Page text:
The Stimulus offers genuine incentives for physicians, but getting your practice EHR-ready means an upfront investment of time and money.

Marianne Matthews

Of all medical professionals, radiologists are among the first to embrace the world of digital technology. So it would seem that the radiology community would be tickled by President Obama’s new stimulus package.

The American Recovery and Reinvestment Act of 2009 includes approximately $19 billion in grants and incentives for health information technology, primarily for the adoption of electronic health records. The incentives will begin to flow in 2011. In short, physicians who qualify as “meaningful users” of electronic health records (EHR) will be eligible to receive additional payments under Medicare that can extend over 5 years.

For early adopters (those who qualify in 2011 or 2012) the first year incentive could be as high as $18,000. From there, the ceiling declines each year, with a $12,000 maximum incentive for the second year; $8,000 in the third year; $4,000 in the fourth year; $2,000 in the fifth; and zero for subsequent years.

But in order to collect your incentive payments, you must be a “meaningful user” of “certified” EHR. And here is where the questions begin to arise.

In a recent podcast interview with Pat Wise, RN, MS, MA, FHIMSS, vice president, healthcare information systems, HIMSS, I asked for a definition of “meaningful use.” According to Wise, “Meaningful use includes the ability to capture patient demographics and clinical health information such as medical history and problem lists. And the ability to provide clinical decision support for physician order entry; capture and query information relevant to health care quality; and exchange electronic health information—and integrate that information —with other sources.”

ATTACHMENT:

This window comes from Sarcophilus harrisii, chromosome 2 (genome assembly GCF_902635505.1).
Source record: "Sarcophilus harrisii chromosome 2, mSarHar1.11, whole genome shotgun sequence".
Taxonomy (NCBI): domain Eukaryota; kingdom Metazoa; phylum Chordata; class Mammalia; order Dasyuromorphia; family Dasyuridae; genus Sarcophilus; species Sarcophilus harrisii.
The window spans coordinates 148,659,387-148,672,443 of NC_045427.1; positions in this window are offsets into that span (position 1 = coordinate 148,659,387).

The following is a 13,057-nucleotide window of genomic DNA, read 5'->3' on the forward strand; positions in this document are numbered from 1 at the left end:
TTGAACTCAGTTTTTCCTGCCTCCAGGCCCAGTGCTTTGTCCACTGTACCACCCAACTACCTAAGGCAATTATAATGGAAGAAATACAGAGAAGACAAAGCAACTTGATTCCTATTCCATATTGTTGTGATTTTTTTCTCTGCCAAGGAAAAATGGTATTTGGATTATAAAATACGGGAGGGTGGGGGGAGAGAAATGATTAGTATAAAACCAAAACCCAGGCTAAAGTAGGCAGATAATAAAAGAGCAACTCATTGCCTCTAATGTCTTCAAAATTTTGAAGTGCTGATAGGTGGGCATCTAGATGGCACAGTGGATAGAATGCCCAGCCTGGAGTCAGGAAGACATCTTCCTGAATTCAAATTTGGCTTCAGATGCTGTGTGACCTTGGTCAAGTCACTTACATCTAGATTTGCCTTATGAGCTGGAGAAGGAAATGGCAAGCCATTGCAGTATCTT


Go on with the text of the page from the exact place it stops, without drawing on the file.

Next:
Are radiologists who currently use EHR using them in this “meaningful” way? Many in the industry, including the American College of Radiology, say that “meaningful use” will need to be further defined through the rule-making process. While nothing in the language of the act necessarily suggests it, there may well be various definitions of “meaningful use” depending on physician specialty.

Then there is the issue of “certified” EHR. The selection of a certification body is still under way. While many in the health care industry anticipate the official certification body will be the Certification Commission for Healthcare Information Technology, there is no guarantee.

What if your existing EHR doesn’t ultimately qualify as “certified”? And how about radiology practices that have yet to implement a system? The fact is, EHRs are costly.

A 2005 study by the Medical Group Management Association Center for Research and the University of Minnesota School of Public Health looked at EHR adoption by US medical group practices. The study found that the average purchase and implementation cost of an EHR was $32,606 per full-time-equivalent physician. Maintenance costs were an additional $1,500 per physician per month.

Getting your practice EHR-ready is no small task. Even in the radiology community, which sees itself as a step ahead technologically, there will be a need for financial investing, due diligence with vendor selection, education, and training. There will be dollars that must be spent, learning curves to overcome, and time frames to meet.

Stimulus. Webster’s defines it as “something that rouses or incites to action or increased action.” The stimulus bill holds great promise—genuine incentives for physicians and improved care for patients. Still, for private practitioners, the stimulus is likely to feel like a pinch before the tickle kicks in.

Marianne Matthews